Rio 2016 Breaks 92 Years Of Rugby Drought

The opening ceremony of the 2016 Summer Olympics in Rio de Janeiro will officially break a 92-year drought for Rugby as Olympics sport.

Rugby last took part in the 1924 Paris Olympics in its 15s format when the French dispatched the newcomers from Eastern Europe, Romania, by a record margin of 61 points to 3 scoring a record 13 tries in the process.

Rugby Sevens has become increasingly popular around the world and is played at major Regional and Multi-Sport competitions including the Pan American Games, Asian Games, Pacific Games, Commonwealth Games, World Games, Universiade and, since 2015, the All African Games.
Rugby Sevens has become increasingly popular around the world and is played at major Regional and Multi-Sport competitions including the Pan American Games, Asian Games, Pacific Games, Commonwealth Games, World Games, Universiade and, since 2015, the All African Games.

On the following Sunday, May 11, the US team comprehensively defeated Romania, at Stade Colombes, though the Romanians defended gamely and managed to limit the score to 39-0, with the Americans scoring only eight tries. T

The 1924 Olympic final was played at the Stade Colombes in Paris on May 18, before a strongly partisan crowd of about 50,000. The Americans surprised their hosts and the crowd with their pace, skill and tackling and won 17-3 scoring five tries to France’s solitary effort.

Rugby was brought into the Olympics by Baron Pierre de Coubertin, the founder of the modern Olympic movement.

De Coubertin admired the ethos of the Game, its moral values as well as the physical and mental skills required to play it. His active interest in Football Rugby was reflected in a famous essay called Notes about Foot-ball, which he wrote in 1896:

“What is admirable in football (rugby), is the perpetual mix of individualism and discipline, the necessity for each man to think, anticipate, take a decision and at the same time subordinate one’s reasoning, thoughts and decisions to those of the captain. And even the referee’s whistle stopping a player for a ‘fault’ one team mate has made and he hasn’t seen, tests his character and patience. For all that, foot-ball is truly the reflection of life, a lesson experimenting in the real world, a first-rate educational tool.”

In 1925, Baron de Coubertin stepped down as the President of the IOC and his successor, Count Baillet-Latour, did not share the enthusiasm of the founder for Rugby Football. The 1925 Olympic Congress, at which Baillet-Latour was elected as the second IOC President, signalled the beginning of a drive against team sports and despite the vigorous protestations of the Dutch students keen to have Rugby in the programme of the 9th Olympic Games in Amsterdam, Rugby was dropped from the Olympic programme.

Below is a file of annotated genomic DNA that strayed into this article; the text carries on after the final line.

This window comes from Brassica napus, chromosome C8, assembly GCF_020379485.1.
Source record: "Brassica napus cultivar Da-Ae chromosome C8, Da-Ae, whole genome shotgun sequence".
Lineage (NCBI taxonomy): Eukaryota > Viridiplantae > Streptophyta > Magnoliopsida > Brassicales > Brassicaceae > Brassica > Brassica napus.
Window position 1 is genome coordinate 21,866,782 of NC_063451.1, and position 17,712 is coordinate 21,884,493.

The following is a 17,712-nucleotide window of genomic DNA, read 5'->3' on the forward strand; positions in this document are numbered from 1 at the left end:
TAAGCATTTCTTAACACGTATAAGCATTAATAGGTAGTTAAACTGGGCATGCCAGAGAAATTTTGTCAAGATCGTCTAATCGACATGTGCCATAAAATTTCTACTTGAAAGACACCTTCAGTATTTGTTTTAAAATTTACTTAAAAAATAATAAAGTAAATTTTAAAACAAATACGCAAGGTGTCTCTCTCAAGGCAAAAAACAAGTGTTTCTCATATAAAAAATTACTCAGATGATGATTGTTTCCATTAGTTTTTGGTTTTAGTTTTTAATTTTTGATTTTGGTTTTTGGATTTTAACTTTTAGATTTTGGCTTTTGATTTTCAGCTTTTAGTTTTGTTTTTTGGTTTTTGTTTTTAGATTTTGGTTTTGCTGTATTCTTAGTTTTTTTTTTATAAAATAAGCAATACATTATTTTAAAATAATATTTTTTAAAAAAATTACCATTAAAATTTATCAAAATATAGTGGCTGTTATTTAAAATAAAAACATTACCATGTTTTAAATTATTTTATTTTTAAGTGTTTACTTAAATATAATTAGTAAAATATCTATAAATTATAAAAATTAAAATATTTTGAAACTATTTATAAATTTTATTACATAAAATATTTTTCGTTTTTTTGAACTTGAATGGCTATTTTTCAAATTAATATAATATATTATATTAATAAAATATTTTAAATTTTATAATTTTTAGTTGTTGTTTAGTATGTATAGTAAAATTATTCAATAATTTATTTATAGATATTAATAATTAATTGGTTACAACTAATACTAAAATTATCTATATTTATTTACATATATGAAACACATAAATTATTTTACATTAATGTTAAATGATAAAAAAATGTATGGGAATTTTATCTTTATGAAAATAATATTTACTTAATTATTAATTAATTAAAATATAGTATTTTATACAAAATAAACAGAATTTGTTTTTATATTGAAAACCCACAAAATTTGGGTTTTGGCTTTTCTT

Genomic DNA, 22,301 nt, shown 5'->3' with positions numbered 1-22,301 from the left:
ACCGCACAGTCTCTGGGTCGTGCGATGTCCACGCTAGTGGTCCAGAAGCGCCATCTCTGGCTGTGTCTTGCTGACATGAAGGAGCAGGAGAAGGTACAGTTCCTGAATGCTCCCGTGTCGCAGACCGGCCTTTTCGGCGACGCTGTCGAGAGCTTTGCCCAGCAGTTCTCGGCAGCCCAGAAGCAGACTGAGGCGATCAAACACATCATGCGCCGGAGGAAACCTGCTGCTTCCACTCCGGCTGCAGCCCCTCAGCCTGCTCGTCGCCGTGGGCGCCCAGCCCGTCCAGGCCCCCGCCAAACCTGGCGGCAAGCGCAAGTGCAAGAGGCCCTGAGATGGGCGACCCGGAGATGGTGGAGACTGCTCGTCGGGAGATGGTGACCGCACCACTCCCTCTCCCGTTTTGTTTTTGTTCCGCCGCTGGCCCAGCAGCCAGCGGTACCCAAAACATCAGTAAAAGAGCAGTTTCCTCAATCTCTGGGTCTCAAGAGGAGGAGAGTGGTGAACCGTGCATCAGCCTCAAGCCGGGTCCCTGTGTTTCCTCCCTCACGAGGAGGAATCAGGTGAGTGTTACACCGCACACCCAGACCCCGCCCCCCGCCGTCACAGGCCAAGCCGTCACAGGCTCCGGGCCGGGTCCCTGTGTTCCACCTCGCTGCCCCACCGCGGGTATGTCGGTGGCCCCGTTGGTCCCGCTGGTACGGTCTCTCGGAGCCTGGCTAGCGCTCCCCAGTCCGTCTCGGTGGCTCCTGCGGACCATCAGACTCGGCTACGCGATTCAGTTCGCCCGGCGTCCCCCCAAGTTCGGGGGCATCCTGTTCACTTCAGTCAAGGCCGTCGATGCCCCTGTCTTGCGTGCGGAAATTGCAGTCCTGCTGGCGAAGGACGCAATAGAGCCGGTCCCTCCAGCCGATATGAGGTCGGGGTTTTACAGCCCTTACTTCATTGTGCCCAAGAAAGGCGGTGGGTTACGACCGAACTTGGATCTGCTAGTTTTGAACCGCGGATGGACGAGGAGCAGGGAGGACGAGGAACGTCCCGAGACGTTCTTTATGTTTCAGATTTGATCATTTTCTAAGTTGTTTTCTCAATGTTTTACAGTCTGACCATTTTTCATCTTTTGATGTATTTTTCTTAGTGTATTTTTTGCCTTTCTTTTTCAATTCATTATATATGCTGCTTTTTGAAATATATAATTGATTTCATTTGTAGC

The previous World Rugby Chairman, Bernard Lapasset of France, made the readmission of rugby into the sporting programme of the Olympic Games one of his top priorities. Following a concerted campaign by World Rugby, Member Unions, Regional Associations and the global Rugby family, Rugby made the shortlist of potential sports for inclusion on the Summer Olympic Sports Programme.

At the 121st IOC Session in Copenhagen in October 2009, IOC members voted overwhelmingly in favour of Rugby Sevens inclusion on the Olympic Games Sports Programme for 2016 and 2020, 81 votes in favour with only eight against.

This historic achievement meant that the world’s top Men’s and Women’s Rugby players would now have the opportunity to compete for an Olympic Gold medal, the pinnacle of sporting achievement.

Rugby Sevens has become increasingly popular around the world and is played at major Regional and Multi-Sport competitions including the Pan American Games, Asian Games, Pacific Games, Commonwealth Games, World Games, Universiade and, from 2015, the All African Games.

World Rugby strongly believes that Rugby Sevens will add value to the Olympic Games by attracting an engaged international audience, young and old, to a globally popular sport which embodies the Olympic ideals of friendship and fair play. The aspirations of the Rugby family to realise the original dream of the founder of the modern Olympics are set to be fulfilled.

According to the President of the Ghana Rugby Football Union (GRFU), Mr Herbert Mensah, Rugby’s inclusion in the 2016 Summer Olympics (Rio 2016) is a very important milestone for Rugby globally and indeed for Rugby in Ghana.

“My administration is in the process of finalising a four-year strategic plan for Rugby in Ghana and Rugby Sevens will play a very important driving force in the growth and development of Rugby in Ghana. The dream will always be to take the Ghana Eagles, our National Rugby Team, to the Olympics to fly the Ghana flag high,” he said.

By Ghana Rugby with acknowledgement to contributions from World Rugby.

 

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